While writing a nonfiction book, it’s helpful to know these 8 book chapter structures that work. This knowledge will help y0u create your book much faster and more effectively. Choosing a structure and sticking with it will help you by reducing the number of decisions you have to make when writing your book. You’ll know how to shape the material as you share your knowledge with your readers.
When a book is organized well, it helps the reader to stick with it and to make use of the content. There are some tried-and-true structures. New authors (and even seasoned scribes) do well to pick a chapter format that is effective.
8 Book chapter structures that work
3B Chapter Structure: Benefit, Barrier, Belief
It takes this form: How to (insert the benefit here) without having to (pose the barrier here) even if (state the belief here), and the chapter title could be exactly that phrasing.
- Add benefit – What’s the benefit of this chapter? What insight will your readers gain?
- Add barrier – What barriers or obstacles are your readers facing? What is their problem? What do your readers currently believe right now?
- Add belief – What belief(s) or inner thoughts are your readers telling themselves about your topic?
3E Chapter Structure: Expositing, Equipping, Engaging
Here is a very effective chapter structure. It’s what I call the 3E Structure: Expositing, Equipping, Engaging. When authors use the 3E Structure, they tell a story or explain something, give useful information to the reader, and then direct the reader to take action. As you can see in the examples below, which both use the 3E Structure, the same recipe can be done quite differently by different people.
You can see the 3E Structure used in my client Susie Tomenchok’s book The Art of Everyday Negotiation without Manipulation.
It starts with a story that captures the reader’s attention and sets the stage for what’s to come. Humans love stories. It’s in our nature, and there are some helpful books on that, which you’ll find on my website under Recommended Books.
Then the chapter contains information for the reader, and the chapter ends with an Ask Yourself section and a Take Action section. By including these, Susie Tomenchok engages her readers and helps them move along the path of transformation she wants them to walk. Negotiating is becoming easier for them, and that is her book’s goal.
4D Chapter Structure: Define, Describe, Depict, Direct
Another variation is the 4D structure:
Define. (What is it?)
Describe. (What does it look like?)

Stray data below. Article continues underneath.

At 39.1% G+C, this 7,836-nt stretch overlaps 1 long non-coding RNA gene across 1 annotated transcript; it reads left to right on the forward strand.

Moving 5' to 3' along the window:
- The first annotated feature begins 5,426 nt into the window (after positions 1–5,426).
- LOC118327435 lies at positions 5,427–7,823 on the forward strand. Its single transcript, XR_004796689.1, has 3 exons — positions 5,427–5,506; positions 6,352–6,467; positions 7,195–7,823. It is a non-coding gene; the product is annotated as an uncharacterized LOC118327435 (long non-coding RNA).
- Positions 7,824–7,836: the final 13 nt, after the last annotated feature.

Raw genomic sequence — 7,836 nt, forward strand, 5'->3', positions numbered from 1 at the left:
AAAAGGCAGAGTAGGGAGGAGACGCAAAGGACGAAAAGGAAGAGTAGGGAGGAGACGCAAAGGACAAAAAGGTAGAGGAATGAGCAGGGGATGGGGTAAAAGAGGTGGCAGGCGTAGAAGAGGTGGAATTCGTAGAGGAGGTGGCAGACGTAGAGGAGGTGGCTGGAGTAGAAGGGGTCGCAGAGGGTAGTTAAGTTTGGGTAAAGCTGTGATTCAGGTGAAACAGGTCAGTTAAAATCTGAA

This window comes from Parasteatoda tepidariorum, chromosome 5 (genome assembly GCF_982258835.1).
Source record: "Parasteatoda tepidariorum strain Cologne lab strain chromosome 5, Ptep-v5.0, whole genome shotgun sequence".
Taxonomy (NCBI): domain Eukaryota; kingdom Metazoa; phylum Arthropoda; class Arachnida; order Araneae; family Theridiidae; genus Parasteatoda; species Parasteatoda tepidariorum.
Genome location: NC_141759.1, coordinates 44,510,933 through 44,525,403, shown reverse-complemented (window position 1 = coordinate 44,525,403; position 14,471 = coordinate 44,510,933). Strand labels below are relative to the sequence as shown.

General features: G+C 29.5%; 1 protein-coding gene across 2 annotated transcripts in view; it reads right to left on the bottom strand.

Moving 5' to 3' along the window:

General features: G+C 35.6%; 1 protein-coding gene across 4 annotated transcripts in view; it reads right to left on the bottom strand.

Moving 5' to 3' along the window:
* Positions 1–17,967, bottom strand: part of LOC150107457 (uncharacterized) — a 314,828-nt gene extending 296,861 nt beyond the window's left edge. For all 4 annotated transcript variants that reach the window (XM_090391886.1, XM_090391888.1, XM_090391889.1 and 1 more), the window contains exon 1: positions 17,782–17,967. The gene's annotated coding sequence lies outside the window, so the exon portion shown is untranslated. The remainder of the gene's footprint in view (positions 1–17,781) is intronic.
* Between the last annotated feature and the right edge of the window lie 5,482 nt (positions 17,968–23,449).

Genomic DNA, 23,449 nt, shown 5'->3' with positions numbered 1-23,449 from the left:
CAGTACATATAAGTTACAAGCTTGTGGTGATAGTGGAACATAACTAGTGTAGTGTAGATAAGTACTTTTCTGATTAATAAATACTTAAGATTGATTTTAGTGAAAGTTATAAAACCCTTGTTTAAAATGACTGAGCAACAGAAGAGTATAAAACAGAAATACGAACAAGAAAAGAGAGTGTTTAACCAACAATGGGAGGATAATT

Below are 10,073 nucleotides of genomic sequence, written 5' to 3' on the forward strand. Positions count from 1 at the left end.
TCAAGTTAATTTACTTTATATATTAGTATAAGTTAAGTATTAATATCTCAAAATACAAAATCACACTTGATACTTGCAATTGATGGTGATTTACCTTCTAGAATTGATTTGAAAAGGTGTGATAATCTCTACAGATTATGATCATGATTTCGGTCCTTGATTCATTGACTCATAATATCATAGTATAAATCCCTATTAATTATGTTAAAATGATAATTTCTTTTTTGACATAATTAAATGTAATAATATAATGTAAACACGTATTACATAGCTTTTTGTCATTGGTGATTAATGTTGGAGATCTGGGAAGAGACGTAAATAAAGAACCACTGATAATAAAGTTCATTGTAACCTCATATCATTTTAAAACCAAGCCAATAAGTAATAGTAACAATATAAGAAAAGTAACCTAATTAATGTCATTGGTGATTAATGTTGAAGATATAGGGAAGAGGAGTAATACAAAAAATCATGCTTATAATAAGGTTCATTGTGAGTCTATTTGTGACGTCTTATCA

Depict. (Can you give us examples?)
Direct. (What are the action steps?)
TAC Chapter Structure
Topic (Present the topic.)
Argument (Make your argument.)
Conclusion (Give your conclusion.)
This structure is great for books that are designed to persuade or to present legal or similar information.
TRACE Book Chapter Structure
Topic: Present the topic, issue, or question the chapter addresses.
Rules: Share the rules, situation, or lay of the land.
Application: Show how the reader can apply the information.
Conclusion: State what the outcome would be.
Engagement: Give the reader action steps to take.
This is a very versatile structure and works well for books designed to help readers make a change in their life. Note that when the TRACE method is used, sometimes one or more of the letters will be left out, and the letters will not always be applied in the order given here.
There are also chapter structures that don’t have any fancy names. Here are some examples:
- Storytelling or narrative
- Chronology or in order from how things start(ed) to how they end(ed)
- How-to or step-by-step
Some books have certain elements within the chapters, such as a section with questions to ponder or actions to take. School of Grit by Brad Ritter has Pack Your Rucksack and another section called Challenge, for example. Dan Miller’s 48 Days to the Work and Life You Love, another book I edited, has a section titled Countdown to Work I Love.
Out of the book chapter structures that work, the structure you choose and whether or not you insert elements like those will depend on what you want your book to be like.
Give this some thought. Pick. Then stick with it.
See this post on two great ways to find time to write more.
If you need any help with your books, blog posts, or podcast content, reach out to me at Jennifer@HarshmanServices.com
PDF of book chapter structures that work
Just click the link if you’d like to download a free copy of my PDF of 8 Book Chapter Structures that Work. Then you’ll have it on your computer and can access it at any time.